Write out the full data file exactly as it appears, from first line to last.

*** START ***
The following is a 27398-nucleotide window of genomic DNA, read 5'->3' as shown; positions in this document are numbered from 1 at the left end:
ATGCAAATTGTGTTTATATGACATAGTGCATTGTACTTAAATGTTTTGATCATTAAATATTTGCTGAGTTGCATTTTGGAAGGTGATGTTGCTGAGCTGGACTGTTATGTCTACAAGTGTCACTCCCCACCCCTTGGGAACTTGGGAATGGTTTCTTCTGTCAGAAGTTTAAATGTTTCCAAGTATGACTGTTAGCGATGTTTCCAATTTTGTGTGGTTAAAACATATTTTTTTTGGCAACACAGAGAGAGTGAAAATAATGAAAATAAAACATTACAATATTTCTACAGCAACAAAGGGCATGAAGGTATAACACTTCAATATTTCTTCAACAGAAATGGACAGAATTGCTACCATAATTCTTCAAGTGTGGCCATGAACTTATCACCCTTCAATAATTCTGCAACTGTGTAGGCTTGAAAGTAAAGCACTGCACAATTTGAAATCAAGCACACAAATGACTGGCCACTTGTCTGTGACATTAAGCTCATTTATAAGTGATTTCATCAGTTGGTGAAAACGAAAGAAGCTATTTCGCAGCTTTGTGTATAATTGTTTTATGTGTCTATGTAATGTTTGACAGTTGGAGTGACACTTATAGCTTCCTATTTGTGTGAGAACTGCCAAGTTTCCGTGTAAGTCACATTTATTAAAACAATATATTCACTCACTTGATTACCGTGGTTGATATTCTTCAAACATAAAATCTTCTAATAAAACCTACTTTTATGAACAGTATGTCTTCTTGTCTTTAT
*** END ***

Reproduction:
The following is a 27398-nucleotide window of genomic DNA, read 5'->3' as shown; positions in this document are numbered from 1 at the left end:
ATGCAAATTGTGTTTATATGACATAGTGCATTGTACTTAAATGTTTTGATCATTAAATATTTGCTGAGTTGCATTTTGGAAGGTGATGTTGCTGAGCTGGACTGTTATGTCTACAAGTGTCACTCCCCACCCCTTGGGAACTTGGGAATGGTTTCTTCTGTCAGAAGTTTAAATGTTTCCAAGTATGACTGTTAGCGATGTTTCCAATTTTGTGTGGTTAAAACATATTTTTTTTGGCAACACAGAGAGAGTGAAAATAATGAAAATAAAACATTACAATATTTCTACAGCAACAAAGGGCATGAAGGTATAACACTTCAATATTTCTTCAACAGAAATGGACAGAATTGCTACCATAATTCTTCAAGTGTGGCCATGAACTTATCACCCTTCAATAATTCTGCAACTGTGTAGGCTTGAAAGTAAAGCACTGCACAATTTGAAATCAAGCACACAAATGACTGGCCACTTGTCTGTGACATTAAGCTCATTTATAAGTGATTTCATCAGTTGGTGAAAACGAAAGAAGCTATTTCGCAGCTTTGTGTATAATTGTTTTATGTGTCTATGTAATGTTTGACAGTTGGAGTGACACTTATAGCTTCCTATTTGTGTGAGAACTGCCAAGTTTCCGTGTAAGTCACATTTATTAAAACAATATATTCACTCACTTGATTACCGTGGTTGATATTCTTCAAACATAAAATCTTCTAATAAAACCTACTTTTATGAACAGTATGTCTTCTTGTCTTTAT